Ironing Out Inefficiencies
Exploiting the Efficient Market Theory
If the efficient markets hypothesis was a publicly traded security, its price would be enormously volatile.
—Andrei Shleifer and Lawrence H. Summers, The Noise Trader Approach to Finance
In 1990, Andrei Shleifer and Larry Summers mockingly made the comment that begins this chapter, adding that the “stock in the efficient markets hypothesis—at least as it has been traditionally formulated—crashed along with the rest of the market on October 19, 1987 . . . and its recovery has been less dramatic than that of the rest of the market.”1 Pretty fun for a pair of economists from Harvard, especially for one who would serve as President Clinton’s Secretary of the Treasury and President Obama’s Director of the White House National Economic Council.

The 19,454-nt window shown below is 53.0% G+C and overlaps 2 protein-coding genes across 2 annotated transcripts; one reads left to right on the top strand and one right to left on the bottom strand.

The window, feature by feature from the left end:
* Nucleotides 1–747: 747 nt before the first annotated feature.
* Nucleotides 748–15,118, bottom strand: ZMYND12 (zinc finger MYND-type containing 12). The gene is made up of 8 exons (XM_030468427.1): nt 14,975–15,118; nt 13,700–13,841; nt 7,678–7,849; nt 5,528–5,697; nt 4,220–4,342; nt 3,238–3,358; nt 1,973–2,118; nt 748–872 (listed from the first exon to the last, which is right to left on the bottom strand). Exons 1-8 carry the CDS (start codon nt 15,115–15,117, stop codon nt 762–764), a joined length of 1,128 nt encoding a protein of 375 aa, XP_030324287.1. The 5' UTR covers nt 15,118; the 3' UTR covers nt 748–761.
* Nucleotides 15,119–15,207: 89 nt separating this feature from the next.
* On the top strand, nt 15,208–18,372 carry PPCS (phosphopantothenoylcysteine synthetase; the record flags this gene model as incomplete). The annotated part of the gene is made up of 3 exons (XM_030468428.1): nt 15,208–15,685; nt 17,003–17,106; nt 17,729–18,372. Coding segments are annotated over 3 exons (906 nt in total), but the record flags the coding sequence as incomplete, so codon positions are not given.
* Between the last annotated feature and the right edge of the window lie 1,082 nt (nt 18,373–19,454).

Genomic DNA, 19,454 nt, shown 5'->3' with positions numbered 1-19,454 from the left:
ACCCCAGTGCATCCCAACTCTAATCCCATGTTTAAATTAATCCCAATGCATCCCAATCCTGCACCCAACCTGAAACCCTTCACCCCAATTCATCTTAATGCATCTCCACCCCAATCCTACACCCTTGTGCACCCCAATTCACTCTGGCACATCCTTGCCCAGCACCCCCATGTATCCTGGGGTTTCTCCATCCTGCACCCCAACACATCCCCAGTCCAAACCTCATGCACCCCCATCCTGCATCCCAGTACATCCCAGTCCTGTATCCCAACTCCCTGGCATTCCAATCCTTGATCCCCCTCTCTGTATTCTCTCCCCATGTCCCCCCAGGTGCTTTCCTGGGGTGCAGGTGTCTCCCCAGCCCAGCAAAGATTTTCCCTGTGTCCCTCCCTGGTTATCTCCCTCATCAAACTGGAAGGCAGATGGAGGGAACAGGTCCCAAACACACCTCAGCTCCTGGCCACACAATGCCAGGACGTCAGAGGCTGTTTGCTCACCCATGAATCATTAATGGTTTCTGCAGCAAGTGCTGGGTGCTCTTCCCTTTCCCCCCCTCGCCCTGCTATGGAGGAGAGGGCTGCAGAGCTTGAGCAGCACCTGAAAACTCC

Why is this important to a Little Book about hedge funds? Essentially, hedge funds attempt to exploit the fact that markets are inefficient—it’s their bread and butter. Thus, their activity helps drive markets closer to the efficient market theory. For the most part, though, markets have giant inefficiencies that create huge profit opportunities for those who are willing to take some risks. This finding has a huge impact on hedge funds, because in a world of inefficiency there seems to be endless ways to make money and maximize returns. It simply requires the ability to look at things in a different way . . . a contrarian way.
A Kid in a Candy Store
From the time of ...